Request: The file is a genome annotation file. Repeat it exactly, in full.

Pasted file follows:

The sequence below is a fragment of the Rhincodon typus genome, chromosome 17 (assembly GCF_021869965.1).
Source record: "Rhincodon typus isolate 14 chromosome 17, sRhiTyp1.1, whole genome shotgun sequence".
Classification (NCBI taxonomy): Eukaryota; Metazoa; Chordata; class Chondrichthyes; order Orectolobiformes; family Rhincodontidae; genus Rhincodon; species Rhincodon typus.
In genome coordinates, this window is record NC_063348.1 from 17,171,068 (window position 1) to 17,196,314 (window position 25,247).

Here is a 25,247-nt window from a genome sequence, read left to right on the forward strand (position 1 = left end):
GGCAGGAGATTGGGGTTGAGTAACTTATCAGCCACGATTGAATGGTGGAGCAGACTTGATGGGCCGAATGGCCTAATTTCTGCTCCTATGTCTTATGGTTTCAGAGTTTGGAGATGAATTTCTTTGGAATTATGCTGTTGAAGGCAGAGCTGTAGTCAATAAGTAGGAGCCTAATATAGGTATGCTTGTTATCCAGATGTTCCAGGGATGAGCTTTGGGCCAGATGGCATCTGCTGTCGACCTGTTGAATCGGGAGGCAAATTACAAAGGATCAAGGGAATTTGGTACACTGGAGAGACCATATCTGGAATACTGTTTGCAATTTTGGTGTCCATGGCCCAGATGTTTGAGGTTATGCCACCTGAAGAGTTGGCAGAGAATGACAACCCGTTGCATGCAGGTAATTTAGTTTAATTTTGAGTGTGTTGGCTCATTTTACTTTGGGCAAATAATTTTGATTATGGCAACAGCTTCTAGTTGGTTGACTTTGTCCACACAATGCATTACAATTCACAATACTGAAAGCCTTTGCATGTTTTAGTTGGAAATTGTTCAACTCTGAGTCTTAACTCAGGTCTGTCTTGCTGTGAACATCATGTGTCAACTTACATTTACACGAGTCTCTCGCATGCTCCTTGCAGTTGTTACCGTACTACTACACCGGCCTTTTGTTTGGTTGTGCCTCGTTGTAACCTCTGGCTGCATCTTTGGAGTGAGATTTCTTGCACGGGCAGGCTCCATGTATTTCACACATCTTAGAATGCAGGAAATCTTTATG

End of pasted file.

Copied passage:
The sequence below is a fragment of the Rhincodon typus genome, chromosome 17 (assembly GCF_021869965.1).
Source record: "Rhincodon typus isolate 14 chromosome 17, sRhiTyp1.1, whole genome shotgun sequence".
Classification (NCBI taxonomy): Eukaryota; Metazoa; Chordata; class Chondrichthyes; order Orectolobiformes; family Rhincodontidae; genus Rhincodon; species Rhincodon typus.
In genome coordinates, this window is record NC_063348.1 from 17,171,068 (window position 1) to 17,196,314 (window position 25,247).

Here is a 25,247-nt window from a genome sequence, read left to right on the forward strand (position 1 = left end):
GGCAGGAGATTGGGGTTGAGTAACTTATCAGCCACGATTGAATGGTGGAGCAGACTTGATGGGCCGAATGGCCTAATTTCTGCTCCTATGTCTTATGGTTTCAGAGTTTGGAGATGAATTTCTTTGGAATTATGCTGTTGAAGGCAGAGCTGTAGTCAATAAGTAGGAGCCTAATATAGGTATGCTTGTTATCCAGATGTTCCAGGGATGAGCTTTGGGCCAGATGGCATCTGCTGTCGACCTGTTGAATCGGGAGGCAAATTACAAAGGATCAAGGGAATTTGGTACACTGGAGAGACCATATCTGGAATACTGTTTGCAATTTTGGTGTCCATGGCCCAGATGTTTGAGGTTATGCCACCTGAAGAGTTGGCAGAGAATGACAACCCGTTGCATGCAGGTAATTTAGTTTAATTTTGAGTGTGTTGGCTCATTTTACTTTGGGCAAATAATTTTGATTATGGCAACAGCTTCTAGTTGGTTGACTTTGTCCACACAATGCATTACAATTCACAATACTGAAAGCCTTTGCATGTTTTAGTTGGAAATTGTTCAACTCTGAGTCTTAACTCAGGTCTGTCTTGCTGTGAACATCATGTGTCAACTTACATTTACACGAGTCTCTCGCATGCTCCTTGCAGTTGTTACCGTACTACTACACCGGCCTTTTGTTTGGTTGTGCCTCGTTGTAACCTCTGGCTGCATCTTTGGAGTGAGATTTCTTGCACGGGCAGGCTCCATGTATTTCACACATCTTAGAATGCAGGAAATCTTTATG